China’s yuan fell on Monday after the People’s Bank of China (PBOC) changed its reserve requirements policy, a move seen as a bid to curb recent yuan appreciation, while the dollar index rose off three-week lows on hopes for fiscal stimulus.
The onshore and offshore yuan both fell 0.8% against the dollar after China’s central bank said on Saturday that it would lower the reserve requirement ratio for financial institutions when conducting some foreign exchange forwards trading.
The yuan had reached a 17-month high on Friday in both onshore and offshore trade. It has gained around 6% against the dollar since late May, driven by a favorable yield differential between China and other major economies.
But on Monday the offshore yuan was on track for its biggest daily decline against the dollar since March, changing hands at 6.7429 at 1158 GMT.
“It’s probably people covering long China positions,” said Neil Jones, head of FX sales at Mizuho. “There’s an element of liquidating long China positions because globally the market generally has been quite upbeat on China.”
The PBOC’s move to end the requirement for banks to set aside cash to cover yuan forward transactions would make it easier to short the yuan, said RBC’s head of Asia FX, Alvin Tan.
“This is being interpreted as a subtle signal from the PBOC to restrain the speed of the yuan’s rise, but how much of a restraint will become clearer with the upcoming daily fixings,” Tan said.
HSBC strategists wrote in a note to clients that the policy change was unlikely to reverse the downward trend in dollar-yuan. Goldman Sachs strategists also wrote that they continue to expect a stronger yuan, citing solid Chinese growth and favorable interest rate differentials with the United States.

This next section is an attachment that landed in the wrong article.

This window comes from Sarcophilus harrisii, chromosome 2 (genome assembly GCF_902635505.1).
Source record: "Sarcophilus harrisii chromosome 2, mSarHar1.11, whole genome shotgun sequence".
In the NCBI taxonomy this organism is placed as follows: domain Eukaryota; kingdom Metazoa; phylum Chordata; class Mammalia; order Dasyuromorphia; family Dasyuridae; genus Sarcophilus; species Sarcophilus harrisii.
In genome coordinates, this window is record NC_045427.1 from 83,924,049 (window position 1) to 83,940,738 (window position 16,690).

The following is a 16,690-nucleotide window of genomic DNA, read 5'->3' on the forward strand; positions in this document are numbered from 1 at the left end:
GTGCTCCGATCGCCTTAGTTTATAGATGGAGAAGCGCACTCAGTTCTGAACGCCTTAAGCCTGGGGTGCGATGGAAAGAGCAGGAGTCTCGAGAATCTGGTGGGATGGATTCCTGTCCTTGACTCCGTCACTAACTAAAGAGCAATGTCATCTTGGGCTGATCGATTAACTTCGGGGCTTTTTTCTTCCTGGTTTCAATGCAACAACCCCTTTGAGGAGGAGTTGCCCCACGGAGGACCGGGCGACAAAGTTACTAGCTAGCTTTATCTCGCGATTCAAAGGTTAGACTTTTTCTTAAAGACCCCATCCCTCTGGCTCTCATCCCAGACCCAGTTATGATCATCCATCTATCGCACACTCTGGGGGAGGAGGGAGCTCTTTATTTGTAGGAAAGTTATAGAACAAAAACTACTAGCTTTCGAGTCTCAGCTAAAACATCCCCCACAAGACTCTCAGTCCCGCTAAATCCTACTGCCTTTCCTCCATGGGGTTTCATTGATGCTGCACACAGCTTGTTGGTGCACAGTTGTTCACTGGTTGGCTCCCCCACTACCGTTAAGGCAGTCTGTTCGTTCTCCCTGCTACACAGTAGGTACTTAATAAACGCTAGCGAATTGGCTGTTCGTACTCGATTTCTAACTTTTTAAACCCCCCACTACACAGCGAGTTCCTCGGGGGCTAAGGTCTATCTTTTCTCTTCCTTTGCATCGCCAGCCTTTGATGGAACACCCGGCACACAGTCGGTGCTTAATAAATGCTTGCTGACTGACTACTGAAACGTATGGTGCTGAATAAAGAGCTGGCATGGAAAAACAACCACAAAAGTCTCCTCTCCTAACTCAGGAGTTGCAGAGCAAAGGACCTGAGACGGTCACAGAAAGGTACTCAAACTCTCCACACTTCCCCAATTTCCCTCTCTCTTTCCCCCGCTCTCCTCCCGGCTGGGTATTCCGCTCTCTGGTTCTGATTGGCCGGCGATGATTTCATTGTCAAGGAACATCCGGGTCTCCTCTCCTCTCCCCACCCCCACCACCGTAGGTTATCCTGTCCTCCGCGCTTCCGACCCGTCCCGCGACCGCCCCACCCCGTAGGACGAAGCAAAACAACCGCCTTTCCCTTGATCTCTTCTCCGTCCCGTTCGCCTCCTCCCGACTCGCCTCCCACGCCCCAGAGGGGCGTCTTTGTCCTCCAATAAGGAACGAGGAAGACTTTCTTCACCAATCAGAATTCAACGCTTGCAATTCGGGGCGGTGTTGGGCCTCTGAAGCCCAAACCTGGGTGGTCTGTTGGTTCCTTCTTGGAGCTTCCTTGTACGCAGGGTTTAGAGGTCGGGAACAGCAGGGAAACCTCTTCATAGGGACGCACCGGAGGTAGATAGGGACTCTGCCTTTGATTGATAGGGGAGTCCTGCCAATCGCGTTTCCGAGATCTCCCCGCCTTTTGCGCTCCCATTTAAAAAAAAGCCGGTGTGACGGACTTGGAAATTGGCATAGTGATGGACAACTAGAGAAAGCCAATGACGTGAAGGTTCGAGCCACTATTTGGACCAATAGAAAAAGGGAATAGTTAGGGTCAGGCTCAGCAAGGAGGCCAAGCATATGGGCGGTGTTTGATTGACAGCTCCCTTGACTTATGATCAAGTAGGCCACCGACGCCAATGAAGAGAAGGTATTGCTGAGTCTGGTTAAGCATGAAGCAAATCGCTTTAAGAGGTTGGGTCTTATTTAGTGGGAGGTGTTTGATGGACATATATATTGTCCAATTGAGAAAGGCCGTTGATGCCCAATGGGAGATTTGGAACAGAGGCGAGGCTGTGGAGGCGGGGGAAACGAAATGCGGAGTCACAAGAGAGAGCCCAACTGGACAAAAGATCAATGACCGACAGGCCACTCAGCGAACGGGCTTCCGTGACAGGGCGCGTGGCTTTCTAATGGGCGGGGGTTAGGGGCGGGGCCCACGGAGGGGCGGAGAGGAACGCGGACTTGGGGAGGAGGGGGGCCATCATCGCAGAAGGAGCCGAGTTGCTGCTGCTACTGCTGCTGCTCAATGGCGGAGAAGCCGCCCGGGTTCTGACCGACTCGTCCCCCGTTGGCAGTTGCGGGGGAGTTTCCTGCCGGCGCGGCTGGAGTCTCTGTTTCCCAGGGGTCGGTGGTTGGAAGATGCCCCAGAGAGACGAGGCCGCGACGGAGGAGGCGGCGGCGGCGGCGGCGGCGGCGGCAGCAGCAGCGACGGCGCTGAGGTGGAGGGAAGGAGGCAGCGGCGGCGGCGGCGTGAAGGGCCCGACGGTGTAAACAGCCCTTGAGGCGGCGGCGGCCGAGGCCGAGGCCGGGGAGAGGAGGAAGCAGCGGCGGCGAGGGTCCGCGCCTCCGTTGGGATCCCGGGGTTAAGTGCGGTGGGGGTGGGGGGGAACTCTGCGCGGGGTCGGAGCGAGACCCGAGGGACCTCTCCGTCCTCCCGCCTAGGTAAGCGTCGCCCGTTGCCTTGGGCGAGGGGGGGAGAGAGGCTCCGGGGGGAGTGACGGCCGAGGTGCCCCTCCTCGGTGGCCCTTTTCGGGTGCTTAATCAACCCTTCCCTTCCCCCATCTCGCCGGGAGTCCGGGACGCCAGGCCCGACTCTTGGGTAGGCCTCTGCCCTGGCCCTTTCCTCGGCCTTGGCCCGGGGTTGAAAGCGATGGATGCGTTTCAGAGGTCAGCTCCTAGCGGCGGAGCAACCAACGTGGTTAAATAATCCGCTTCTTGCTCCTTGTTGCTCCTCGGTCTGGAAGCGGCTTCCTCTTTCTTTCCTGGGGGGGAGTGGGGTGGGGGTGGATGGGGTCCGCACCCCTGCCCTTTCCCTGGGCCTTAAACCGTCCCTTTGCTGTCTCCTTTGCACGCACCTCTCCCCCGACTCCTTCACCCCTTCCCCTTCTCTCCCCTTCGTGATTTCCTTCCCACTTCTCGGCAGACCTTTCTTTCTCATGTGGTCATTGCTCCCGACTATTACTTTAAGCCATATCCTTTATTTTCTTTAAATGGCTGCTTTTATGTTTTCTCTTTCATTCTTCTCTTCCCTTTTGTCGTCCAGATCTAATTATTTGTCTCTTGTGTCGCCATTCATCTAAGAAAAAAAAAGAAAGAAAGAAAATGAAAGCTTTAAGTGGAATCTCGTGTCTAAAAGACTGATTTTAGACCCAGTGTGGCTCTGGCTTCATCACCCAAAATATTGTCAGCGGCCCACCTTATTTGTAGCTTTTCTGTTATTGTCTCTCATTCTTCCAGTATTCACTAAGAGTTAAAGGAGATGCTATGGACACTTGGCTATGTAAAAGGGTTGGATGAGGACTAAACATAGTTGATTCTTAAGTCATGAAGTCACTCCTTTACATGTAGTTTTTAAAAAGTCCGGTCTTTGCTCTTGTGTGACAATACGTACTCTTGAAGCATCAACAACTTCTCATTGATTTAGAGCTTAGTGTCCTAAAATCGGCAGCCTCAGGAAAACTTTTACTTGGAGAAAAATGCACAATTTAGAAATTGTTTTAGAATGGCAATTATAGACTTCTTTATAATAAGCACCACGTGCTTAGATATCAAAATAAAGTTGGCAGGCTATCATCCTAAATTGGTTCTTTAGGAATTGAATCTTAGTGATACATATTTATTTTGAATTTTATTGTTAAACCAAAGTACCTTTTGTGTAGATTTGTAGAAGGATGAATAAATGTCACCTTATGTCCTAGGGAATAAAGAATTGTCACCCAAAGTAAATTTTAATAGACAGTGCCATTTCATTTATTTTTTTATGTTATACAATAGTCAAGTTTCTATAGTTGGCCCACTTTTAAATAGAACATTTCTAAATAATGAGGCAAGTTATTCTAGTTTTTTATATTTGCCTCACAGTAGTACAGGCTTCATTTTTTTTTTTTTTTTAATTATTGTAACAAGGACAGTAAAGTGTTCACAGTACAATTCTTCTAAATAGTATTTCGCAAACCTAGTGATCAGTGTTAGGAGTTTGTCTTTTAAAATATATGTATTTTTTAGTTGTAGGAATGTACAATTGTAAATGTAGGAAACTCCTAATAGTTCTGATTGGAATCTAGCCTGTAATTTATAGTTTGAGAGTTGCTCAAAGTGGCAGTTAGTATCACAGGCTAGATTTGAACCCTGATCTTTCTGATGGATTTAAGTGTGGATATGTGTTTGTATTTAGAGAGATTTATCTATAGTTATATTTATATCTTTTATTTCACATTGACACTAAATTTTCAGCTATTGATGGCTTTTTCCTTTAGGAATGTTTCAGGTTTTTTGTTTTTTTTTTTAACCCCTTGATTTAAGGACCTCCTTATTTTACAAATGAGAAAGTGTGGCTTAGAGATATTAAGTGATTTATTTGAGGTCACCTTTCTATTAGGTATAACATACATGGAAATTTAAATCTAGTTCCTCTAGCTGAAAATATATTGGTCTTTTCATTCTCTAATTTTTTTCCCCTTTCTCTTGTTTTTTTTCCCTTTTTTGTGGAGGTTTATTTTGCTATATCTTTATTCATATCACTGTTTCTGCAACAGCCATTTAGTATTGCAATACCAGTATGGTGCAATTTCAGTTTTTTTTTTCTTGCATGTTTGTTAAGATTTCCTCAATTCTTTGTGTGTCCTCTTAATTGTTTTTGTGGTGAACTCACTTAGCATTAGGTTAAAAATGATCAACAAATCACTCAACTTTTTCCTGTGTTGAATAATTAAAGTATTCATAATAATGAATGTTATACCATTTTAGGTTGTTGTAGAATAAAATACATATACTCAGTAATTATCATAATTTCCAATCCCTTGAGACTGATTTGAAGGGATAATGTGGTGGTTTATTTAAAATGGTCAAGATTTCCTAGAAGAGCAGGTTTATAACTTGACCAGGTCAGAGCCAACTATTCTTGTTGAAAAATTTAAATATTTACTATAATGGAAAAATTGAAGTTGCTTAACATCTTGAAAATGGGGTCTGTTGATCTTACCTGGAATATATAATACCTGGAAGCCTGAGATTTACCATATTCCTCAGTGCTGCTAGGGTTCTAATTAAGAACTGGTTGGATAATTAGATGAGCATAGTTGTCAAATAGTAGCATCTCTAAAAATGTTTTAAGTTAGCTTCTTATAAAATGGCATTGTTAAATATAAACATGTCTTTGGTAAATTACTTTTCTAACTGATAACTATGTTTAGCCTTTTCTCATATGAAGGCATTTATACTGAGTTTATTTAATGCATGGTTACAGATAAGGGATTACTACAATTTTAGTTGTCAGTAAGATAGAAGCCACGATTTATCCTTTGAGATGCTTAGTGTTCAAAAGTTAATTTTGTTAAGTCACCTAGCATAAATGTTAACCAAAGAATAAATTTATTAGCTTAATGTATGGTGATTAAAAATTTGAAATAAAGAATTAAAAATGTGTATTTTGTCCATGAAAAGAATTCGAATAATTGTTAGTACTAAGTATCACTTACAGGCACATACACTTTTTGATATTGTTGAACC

The move was also cited by analysts as a reason for weakness in the China-sensitive Australian dollar, which was down 0.4% on the day at 0.7212 at 1200 GMT.
The New Zealand dollar was down 0.4% at 0.6647.
The U.S. dollar index was up 0.1. The dollar had its biggest loss in six weeks on Friday, when investors upped their bets that a fiscal stimulus package would be agreed to mitigate the economic fallout from COVID-19.
The Trump administration called on Congress to pass a stripped-down version of the relief bill on Sunday, while negotiations on a broader package continue.
The dollar has been buffeted by the on-again, off-again stimulus negotiations. Now, with Nov. 3 election only weeks away, investors are betting that Democrat Joe Biden is more likely to win the U.S. presidency and offer a larger economic package.
“Any negative fallout from a failure to reach a fiscal deal before the election will be dampened by expectations for even bigger stimulus after the election,” MUFG currency analyst Lee Hardman wrote in a note to clients.
“Market participants remain optimistic over a Blue Wave,” he added, citing polling data which shows a Biden lead.
The dollar index was at 93.187 at 1201 GMT, up 0.1% on the day and having almost completely reversed its recovery at the end of September.
The euro was down 0.3% on the day at $1.17955. In Europe, the World Health Organization has urged governments to restrict activity to combat a rapid rise in COVID-19 infections.
Speculators cut their euro long positions to a two-month low in the week to Oct. 6, weekly CFTC data showed.
The yen was up 0.2% against the dollar at 105.435. The safe-haven Swiss franc was up 0.2% against the euro at 1.07395.
The pound held above $1.30, before new lockdown measures.
Reporting by Elizabeth Howcroft, editing by Larry King